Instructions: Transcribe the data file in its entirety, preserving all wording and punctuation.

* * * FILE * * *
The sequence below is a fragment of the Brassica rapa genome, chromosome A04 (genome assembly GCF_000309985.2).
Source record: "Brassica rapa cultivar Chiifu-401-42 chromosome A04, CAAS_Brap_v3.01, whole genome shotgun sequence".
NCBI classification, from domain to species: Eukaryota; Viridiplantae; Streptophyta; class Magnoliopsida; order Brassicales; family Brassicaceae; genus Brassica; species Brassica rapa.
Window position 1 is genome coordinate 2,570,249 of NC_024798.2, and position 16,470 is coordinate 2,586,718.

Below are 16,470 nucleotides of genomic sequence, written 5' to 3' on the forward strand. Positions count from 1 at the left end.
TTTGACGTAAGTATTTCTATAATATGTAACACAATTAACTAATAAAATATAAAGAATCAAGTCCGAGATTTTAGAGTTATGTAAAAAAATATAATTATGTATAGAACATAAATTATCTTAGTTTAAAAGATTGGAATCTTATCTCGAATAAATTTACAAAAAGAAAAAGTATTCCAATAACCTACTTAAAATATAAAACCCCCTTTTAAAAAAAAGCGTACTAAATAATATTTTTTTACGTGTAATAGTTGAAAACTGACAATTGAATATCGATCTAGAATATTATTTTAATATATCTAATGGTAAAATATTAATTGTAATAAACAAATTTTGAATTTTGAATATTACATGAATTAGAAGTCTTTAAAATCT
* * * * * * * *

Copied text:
The sequence below is a fragment of the Brassica rapa genome, chromosome A04 (genome assembly GCF_000309985.2).
Source record: "Brassica rapa cultivar Chiifu-401-42 chromosome A04, CAAS_Brap_v3.01, whole genome shotgun sequence".
NCBI classification, from domain to species: Eukaryota; Viridiplantae; Streptophyta; class Magnoliopsida; order Brassicales; family Brassicaceae; genus Brassica; species Brassica rapa.
Window position 1 is genome coordinate 2,570,249 of NC_024798.2, and position 16,470 is coordinate 2,586,718.

Below are 16,470 nucleotides of genomic sequence, written 5' to 3' on the forward strand. Positions count from 1 at the left end.
TTTGACGTAAGTATTTCTATAATATGTAACACAATTAACTAATAAAATATAAAGAATCAAGTCCGAGATTTTAGAGTTATGTAAAAAAATATAATTATGTATAGAACATAAATTATCTTAGTTTAAAAGATTGGAATCTTATCTCGAATAAATTTACAAAAAGAAAAAGTATTCCAATAACCTACTTAAAATATAAAACCCCCTTTTAAAAAAAAGCGTACTAAATAATATTTTTTTACGTGTAATAGTTGAAAACTGACAATTGAATATCGATCTAGAATATTATTTTAATATATCTAATGGTAAAATATTAATTGTAATAAACAAATTTTGAATTTTGAATATTACATGAATTAGAAGTCTTTAAAATCT